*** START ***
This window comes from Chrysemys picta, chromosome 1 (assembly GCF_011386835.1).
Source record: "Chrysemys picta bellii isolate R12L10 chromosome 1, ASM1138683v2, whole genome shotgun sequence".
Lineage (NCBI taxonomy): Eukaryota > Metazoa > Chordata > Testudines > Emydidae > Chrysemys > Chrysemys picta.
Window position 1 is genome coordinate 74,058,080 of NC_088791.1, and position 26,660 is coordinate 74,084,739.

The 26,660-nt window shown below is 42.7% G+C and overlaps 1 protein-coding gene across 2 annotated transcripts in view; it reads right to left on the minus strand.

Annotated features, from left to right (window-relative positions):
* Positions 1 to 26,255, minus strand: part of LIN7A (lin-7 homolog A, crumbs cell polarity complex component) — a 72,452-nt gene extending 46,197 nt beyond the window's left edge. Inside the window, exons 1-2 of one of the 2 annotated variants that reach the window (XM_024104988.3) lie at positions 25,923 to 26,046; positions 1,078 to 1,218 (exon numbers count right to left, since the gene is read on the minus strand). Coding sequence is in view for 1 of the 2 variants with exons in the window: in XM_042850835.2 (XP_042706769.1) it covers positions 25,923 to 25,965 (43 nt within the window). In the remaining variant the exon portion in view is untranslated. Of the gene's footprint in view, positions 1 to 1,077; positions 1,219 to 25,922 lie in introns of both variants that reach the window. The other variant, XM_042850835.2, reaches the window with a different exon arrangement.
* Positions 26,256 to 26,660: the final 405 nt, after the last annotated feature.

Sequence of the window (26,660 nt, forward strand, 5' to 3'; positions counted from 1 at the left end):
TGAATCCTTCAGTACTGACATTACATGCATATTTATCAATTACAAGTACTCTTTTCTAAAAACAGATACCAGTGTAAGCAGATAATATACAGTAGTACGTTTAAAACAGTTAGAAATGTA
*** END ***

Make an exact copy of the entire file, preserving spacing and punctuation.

This window comes from Chrysemys picta, chromosome 1 (assembly GCF_011386835.1).
Source record: "Chrysemys picta bellii isolate R12L10 chromosome 1, ASM1138683v2, whole genome shotgun sequence".
Lineage (NCBI taxonomy): Eukaryota > Metazoa > Chordata > Testudines > Emydidae > Chrysemys > Chrysemys picta.
Window position 1 is genome coordinate 74,058,080 of NC_088791.1, and position 26,660 is coordinate 74,084,739.

The 26,660-nt window shown below is 42.7% G+C and overlaps 1 protein-coding gene across 2 annotated transcripts in view; it reads right to left on the minus strand.

Annotated features, from left to right (window-relative positions):
* Positions 1 to 26,255, minus strand: part of LIN7A (lin-7 homolog A, crumbs cell polarity complex component) — a 72,452-nt gene extending 46,197 nt beyond the window's left edge. Inside the window, exons 1-2 of one of the 2 annotated variants that reach the window (XM_024104988.3) lie at positions 25,923 to 26,046; positions 1,078 to 1,218 (exon numbers count right to left, since the gene is read on the minus strand). Coding sequence is in view for 1 of the 2 variants with exons in the window: in XM_042850835.2 (XP_042706769.1) it covers positions 25,923 to 25,965 (43 nt within the window). In the remaining variant the exon portion in view is untranslated. Of the gene's footprint in view, positions 1 to 1,077; positions 1,219 to 25,922 lie in introns of both variants that reach the window. The other variant, XM_042850835.2, reaches the window with a different exon arrangement.
* Positions 26,256 to 26,660: the final 405 nt, after the last annotated feature.

Sequence of the window (26,660 nt, forward strand, 5' to 3'; positions counted from 1 at the left end):
TGAATCCTTCAGTACTGACATTACATGCATATTTATCAATTACAAGTACTCTTTTCTAAAAACAGATACCAGTGTAAGCAGATAATATACAGTAGTACGTTTAAAACAGTTAGAAATGTA